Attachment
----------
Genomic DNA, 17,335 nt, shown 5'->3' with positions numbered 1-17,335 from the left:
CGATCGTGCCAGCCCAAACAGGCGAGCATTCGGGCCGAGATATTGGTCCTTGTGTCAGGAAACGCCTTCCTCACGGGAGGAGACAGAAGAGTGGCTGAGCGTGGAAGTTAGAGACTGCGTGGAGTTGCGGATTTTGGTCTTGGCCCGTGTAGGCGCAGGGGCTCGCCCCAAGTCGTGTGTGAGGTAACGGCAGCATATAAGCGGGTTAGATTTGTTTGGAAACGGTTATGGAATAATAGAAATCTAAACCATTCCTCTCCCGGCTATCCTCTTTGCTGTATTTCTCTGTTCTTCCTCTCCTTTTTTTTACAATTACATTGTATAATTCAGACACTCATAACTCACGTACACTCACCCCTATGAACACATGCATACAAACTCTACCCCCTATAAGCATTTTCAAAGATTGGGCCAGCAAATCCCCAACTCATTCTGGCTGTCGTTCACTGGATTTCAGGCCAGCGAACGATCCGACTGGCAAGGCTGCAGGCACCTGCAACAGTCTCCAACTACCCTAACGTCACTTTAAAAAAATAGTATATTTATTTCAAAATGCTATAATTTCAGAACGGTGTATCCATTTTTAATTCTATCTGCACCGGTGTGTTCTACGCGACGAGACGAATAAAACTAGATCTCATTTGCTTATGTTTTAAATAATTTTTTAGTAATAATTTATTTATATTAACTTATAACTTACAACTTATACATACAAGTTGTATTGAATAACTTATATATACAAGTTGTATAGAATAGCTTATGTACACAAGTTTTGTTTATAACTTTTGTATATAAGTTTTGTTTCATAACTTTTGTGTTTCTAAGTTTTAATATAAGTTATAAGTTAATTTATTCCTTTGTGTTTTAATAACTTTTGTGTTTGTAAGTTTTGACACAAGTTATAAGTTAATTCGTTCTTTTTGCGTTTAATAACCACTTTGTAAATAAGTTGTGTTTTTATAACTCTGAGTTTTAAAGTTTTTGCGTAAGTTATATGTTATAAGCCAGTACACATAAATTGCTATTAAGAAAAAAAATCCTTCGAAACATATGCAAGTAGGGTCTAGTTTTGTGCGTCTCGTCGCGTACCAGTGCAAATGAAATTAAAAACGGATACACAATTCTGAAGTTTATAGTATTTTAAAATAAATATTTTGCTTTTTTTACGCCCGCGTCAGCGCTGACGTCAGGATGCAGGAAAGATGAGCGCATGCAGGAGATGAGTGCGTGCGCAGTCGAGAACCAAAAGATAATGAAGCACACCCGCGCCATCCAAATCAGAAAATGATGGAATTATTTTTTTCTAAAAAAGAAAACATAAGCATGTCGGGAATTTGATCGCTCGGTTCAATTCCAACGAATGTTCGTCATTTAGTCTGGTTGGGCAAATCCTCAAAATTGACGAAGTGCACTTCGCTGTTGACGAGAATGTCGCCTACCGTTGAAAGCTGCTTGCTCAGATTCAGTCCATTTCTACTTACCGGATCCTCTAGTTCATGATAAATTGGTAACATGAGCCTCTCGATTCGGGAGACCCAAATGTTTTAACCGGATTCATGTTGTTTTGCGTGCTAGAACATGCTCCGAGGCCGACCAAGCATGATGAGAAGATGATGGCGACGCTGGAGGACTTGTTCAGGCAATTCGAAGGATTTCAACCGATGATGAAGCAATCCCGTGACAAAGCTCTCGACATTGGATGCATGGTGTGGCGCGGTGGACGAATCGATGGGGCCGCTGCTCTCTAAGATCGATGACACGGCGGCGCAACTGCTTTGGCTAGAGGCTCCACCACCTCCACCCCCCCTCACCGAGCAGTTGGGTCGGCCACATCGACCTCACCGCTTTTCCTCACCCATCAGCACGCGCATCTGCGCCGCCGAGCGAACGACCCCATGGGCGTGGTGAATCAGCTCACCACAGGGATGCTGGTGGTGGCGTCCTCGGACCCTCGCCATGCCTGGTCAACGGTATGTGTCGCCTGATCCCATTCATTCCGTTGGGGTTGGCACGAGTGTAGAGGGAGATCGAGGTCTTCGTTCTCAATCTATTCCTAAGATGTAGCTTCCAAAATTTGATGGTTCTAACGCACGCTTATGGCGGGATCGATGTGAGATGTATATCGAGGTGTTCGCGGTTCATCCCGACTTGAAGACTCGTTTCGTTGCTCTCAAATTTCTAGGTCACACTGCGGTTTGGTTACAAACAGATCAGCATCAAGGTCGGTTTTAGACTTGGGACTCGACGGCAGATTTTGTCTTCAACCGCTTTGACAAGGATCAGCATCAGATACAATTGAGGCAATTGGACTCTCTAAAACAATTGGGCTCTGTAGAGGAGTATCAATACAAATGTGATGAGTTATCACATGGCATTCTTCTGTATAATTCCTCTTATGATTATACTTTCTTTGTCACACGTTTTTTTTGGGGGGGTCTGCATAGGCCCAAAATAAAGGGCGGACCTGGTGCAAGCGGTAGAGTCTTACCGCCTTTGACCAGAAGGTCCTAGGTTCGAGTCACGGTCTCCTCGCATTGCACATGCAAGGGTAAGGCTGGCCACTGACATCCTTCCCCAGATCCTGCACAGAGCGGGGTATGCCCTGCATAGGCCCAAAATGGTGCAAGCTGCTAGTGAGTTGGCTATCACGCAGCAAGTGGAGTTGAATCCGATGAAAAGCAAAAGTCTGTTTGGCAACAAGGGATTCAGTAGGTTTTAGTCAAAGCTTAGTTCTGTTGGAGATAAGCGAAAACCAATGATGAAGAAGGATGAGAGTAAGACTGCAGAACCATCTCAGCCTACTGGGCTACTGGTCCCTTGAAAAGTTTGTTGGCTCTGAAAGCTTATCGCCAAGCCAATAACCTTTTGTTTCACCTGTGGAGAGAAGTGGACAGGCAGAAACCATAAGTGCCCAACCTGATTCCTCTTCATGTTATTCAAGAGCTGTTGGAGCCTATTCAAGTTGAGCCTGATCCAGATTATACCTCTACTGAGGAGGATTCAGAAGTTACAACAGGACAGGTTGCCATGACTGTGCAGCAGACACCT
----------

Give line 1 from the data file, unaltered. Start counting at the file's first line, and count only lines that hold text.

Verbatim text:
Genomic DNA, 17,335 nt, shown 5'->3' with positions numbered 1-17,335 from the left: